Next we tested whether PtdInsP influences Drs2p-dependent phospholipid flippase activity. TGN membranes were purified from WT cells and cells carrying temperature-sensitive (ts) alleles of DRS2 (drs2ts) or PIK1 (pik1ts), which encode proteins that are functional at 27°C but lose activity at the nonpermissive temperature of 37°C. These strains were grown at 27°C to maintain normal structure and function of the Golgi before purifying the TGN. The WT and pik1ts membranes were first incubated with γ32P ATP at 27°C and 37°C to determine if the TGN membranes retained PtdIns 4-kinase (pik1ts) activity and if the ts kinase could be inactivated by temperature shift in vitro. Labeled lipids were extracted and separated by thin-layer chromatography. Robust synthesis of PtdInsP was detected with both WT and pik1ts TGN membranes at 27°C. Relative to WT membranes, PtdInsP production was significantly reduced, although not eliminated, in pik1ts membranes incubated for two hours at the nonpermissive temperature of 37°C (Fig. 2a–b). A relatively minor amount of PtdInsP synthesis was detected with these membrane preparations, but synthesis of this lipid was not significantly altered by pik1ts inactivation.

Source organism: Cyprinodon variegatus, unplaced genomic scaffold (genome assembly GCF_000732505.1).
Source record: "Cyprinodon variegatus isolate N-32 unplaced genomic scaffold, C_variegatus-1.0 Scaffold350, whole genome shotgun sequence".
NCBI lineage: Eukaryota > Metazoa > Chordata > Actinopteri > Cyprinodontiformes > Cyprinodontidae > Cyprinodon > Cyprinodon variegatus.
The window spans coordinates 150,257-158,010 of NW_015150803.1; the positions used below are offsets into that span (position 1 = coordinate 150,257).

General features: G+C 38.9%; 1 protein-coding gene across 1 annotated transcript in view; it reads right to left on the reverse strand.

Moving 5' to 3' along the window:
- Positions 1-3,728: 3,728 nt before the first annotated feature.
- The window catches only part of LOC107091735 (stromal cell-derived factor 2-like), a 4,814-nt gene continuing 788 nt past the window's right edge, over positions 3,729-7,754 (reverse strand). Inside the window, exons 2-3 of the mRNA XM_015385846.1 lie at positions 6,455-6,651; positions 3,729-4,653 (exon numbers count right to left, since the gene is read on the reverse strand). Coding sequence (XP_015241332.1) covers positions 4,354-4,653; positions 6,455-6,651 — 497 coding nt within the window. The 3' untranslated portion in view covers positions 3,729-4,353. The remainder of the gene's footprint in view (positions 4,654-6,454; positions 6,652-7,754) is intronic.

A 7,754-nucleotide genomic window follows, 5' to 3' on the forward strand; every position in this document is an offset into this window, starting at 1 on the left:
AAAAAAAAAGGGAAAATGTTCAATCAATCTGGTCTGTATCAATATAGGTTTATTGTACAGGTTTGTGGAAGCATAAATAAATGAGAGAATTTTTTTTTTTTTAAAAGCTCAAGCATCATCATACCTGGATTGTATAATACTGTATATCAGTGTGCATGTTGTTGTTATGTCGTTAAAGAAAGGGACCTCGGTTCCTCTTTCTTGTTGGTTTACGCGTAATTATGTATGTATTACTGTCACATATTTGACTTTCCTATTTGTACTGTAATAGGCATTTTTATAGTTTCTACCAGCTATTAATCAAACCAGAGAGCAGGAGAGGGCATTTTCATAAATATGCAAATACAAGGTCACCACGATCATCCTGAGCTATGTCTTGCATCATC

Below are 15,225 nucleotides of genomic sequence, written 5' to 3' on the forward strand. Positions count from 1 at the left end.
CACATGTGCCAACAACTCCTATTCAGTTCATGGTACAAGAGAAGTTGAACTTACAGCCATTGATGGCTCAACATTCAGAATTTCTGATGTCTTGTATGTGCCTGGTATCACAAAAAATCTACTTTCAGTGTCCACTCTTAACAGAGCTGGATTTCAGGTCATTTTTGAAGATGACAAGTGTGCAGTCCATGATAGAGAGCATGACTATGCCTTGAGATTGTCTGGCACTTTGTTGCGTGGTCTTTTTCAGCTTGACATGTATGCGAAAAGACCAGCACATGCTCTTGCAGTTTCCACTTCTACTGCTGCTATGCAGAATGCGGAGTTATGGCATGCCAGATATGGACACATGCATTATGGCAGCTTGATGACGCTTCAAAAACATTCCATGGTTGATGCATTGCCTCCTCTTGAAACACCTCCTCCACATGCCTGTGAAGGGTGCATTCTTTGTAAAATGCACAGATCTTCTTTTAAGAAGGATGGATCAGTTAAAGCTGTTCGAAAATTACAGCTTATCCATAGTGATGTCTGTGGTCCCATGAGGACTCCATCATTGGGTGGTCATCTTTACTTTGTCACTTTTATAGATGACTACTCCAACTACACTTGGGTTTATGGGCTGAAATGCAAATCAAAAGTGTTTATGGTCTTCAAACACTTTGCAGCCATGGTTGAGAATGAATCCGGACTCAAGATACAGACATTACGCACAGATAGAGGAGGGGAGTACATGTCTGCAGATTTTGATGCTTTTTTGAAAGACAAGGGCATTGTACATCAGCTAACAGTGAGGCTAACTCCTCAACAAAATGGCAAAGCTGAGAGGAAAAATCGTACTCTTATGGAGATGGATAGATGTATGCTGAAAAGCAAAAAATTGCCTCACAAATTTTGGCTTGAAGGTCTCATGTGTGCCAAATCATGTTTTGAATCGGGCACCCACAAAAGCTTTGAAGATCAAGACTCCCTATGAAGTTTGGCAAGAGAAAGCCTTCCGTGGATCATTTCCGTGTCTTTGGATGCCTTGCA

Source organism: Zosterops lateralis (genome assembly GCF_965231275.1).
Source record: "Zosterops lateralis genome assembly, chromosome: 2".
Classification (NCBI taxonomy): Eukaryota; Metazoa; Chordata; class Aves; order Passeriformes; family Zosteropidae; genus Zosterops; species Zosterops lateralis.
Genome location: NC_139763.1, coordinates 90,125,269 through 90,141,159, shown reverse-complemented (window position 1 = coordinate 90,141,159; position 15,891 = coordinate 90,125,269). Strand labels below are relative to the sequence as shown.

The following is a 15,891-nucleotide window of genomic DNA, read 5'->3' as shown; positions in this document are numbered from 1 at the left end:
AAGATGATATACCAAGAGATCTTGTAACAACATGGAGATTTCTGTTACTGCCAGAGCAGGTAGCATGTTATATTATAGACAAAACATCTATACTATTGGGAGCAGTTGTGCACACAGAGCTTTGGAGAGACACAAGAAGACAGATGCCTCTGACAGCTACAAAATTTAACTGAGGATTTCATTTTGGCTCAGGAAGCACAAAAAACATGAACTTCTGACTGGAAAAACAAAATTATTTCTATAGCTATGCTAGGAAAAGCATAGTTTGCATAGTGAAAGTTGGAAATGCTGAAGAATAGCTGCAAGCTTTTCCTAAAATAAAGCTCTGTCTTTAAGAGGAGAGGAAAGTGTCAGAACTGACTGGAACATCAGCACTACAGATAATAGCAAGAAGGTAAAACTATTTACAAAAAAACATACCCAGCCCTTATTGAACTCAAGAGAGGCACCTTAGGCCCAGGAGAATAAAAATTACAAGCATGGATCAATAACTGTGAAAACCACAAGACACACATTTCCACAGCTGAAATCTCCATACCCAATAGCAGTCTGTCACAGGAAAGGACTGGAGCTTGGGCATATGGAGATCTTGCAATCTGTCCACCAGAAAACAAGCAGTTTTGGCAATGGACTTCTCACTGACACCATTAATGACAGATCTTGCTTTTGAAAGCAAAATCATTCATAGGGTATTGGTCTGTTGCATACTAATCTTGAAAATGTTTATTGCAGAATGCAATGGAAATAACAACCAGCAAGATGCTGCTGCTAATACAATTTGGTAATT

The WT, pik1ts and drs2ts TGN membranes were then assayed for Drs2p-dependent flippase activity at both the permissive and nonpermissive temperature. NBD-phosphatidylserine (NBD-PS) was incorporated into the TGN membrane on ice. The presence of the NBD fluor and short acyl chain (six-carbon) in the sn-2 position makes this lipid sufficiently water soluble to allow selective incorporation into, and subsequent back-extraction from, the TGN cytosolic leaflet. Before incubation at higher temperature (Fig. 2c–e, 0 hrs), 100% of the NBD-PS probe could be back-extracted onto fatty acid free bovine serum albumin (BSA), indicating that the probe resided in the cytosolic leaflet. However, during incubation at 27°C or 37°C without ATP, spontaneous flip-flop allowed a portion of the NBD-PS probe to slowly diffuse into the inner lumenal leaflet, where it was resistant to back-extraction by BSA. At two hours, ATP was added to half of each membrane sample to stimulate the Drs2p-dependent flippase activity as well as synthesis of PtdInsP. For WT, pik1ts and drs2ts membranes incubated at 27°C, addition of ATP stimulated NBD-PS translocation to the cytosolic leaflet relative to the same membranes without ATP (Fig. 2c, e and g). WT membranes retained flippase activity at 37°C (Fig. 2d); however, inactivation of PtdIns 4-kinase by incubation of pik1ts membranes at 37°C dramatically reduced the flippase activity in these membranes (Fig. 2f). As previously shown6, TGN membranes from a drs2ts strain also showed a loss of NBD-PS flippase activity at the nonpermissive temperature of 37°C (Fig. 2h). To facilitate comparisons, the difference in the percentage of NBD-PS in the cytosolic leaflet of wild-type TGN membranes after 4 hours at 37°C with or without ATP was defined as 100% NBD-PS flippase activity (Fig. 2d, asterisk) and used to normalize flippase assay results for other conditions tested (Fig. 3).